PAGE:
Entropy-based dual-portal-to-3-DCT registration incorporating pixel correlation Academic Article uri icon

Overview

MeSH Major

  • Algorithms
  • Radiotherapy Planning, Computer-Assisted
  • Radiotherapy, Conformal
  • Subtraction Technique
  • Tomography, X-Ray Computed

abstract

  • For patient setup verification in external beam radiotherapy (EBRT) of prostate cancer, we developed an information theoretic registration framework, called the minimax entropy registration framework, to simultaneously and iteratively segment portal images and register them to three-dimensional (3-D) computed tomography (CT) image data. The registration framework has two steps, the max step and the min step, and evaluates appropriate entropies to estimate segmentations of the portal images and to find the transformation parameters. In the initial version of the algorithm (Bansal et al. 1999), we assumed image pixels to be independently distributed, an assumption not true in general. Thus, to better segment the portal images and to improve the accuracy of the estimated registration parameters, in this initial formulation of the problem, the correlation among pixel intensities is modeled using a one-dimensional Markov random process. Line processes are incorporated into the model to improve the estimation of segmentation of the portal images. In the max step, the principle of maximum entropy is invoked to estimate the probability distribution on the segmentations. The estimated distribution is then incorporated into the min step to estimate the registration parameters. Performance of the proposed framework is evaluated and compared to that of a mutual information-based registration algorithm using both simulated and real patient data. In the proposed registration framework, registration of the 3-D CT image and the portal images is guided by an estimated segmentation of the pelvic bone. However, as the prostate can move with respect to the pelvic structure, further localization of the prostate using ultrasound image data is required, an issue to be further explored in future.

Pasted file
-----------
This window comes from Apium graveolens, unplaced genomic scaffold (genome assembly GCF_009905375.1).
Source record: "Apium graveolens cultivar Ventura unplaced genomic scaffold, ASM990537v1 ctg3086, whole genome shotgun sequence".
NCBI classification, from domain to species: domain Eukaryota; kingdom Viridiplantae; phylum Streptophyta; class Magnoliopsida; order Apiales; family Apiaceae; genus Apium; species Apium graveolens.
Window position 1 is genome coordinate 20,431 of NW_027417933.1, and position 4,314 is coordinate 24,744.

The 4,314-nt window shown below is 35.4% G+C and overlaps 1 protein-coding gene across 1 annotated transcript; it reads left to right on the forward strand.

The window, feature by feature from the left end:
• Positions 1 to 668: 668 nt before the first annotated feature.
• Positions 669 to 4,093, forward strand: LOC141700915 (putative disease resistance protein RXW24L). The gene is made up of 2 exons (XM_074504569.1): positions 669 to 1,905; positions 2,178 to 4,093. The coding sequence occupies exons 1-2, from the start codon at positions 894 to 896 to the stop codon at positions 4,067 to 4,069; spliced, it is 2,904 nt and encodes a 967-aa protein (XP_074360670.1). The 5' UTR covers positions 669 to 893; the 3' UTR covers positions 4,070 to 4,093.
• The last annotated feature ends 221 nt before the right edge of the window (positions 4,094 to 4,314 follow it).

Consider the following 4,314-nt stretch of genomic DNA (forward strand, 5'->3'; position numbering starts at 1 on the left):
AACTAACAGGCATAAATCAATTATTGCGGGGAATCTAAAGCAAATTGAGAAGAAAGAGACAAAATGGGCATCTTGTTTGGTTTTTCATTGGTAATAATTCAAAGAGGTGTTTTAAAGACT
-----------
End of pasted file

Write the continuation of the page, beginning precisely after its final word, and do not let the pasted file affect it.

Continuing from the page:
publication date

  • January 2003

Research

keywords

  • Academic Article

Identity

Language

  • eng

Digital Object Identifier (DOI)

  • 10.1109/TMI.2002.806430

PubMed ID

  • 12703758

Additional Document Info

start page

  • 29

end page

  • 49

volume

  • 22

number

  • 1